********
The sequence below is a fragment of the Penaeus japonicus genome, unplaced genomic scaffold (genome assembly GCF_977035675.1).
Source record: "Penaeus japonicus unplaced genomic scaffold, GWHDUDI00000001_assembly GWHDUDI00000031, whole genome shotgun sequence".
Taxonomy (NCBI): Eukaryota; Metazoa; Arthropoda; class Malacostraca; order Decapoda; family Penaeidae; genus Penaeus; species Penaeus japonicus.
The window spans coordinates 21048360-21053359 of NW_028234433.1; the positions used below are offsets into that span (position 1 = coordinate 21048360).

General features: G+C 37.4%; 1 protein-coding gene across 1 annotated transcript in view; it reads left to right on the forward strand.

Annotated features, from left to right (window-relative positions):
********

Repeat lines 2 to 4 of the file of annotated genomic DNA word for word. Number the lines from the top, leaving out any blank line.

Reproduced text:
Source record: "Penaeus japonicus unplaced genomic scaffold, GWHDUDI00000001_assembly GWHDUDI00000031, whole genome shotgun sequence".
Taxonomy (NCBI): Eukaryota; Metazoa; Arthropoda; class Malacostraca; order Decapoda; family Penaeidae; genus Penaeus; species Penaeus japonicus.
The window spans coordinates 21048360-21053359 of NW_028234433.1; the positions used below are offsets into that span (position 1 = coordinate 21048360).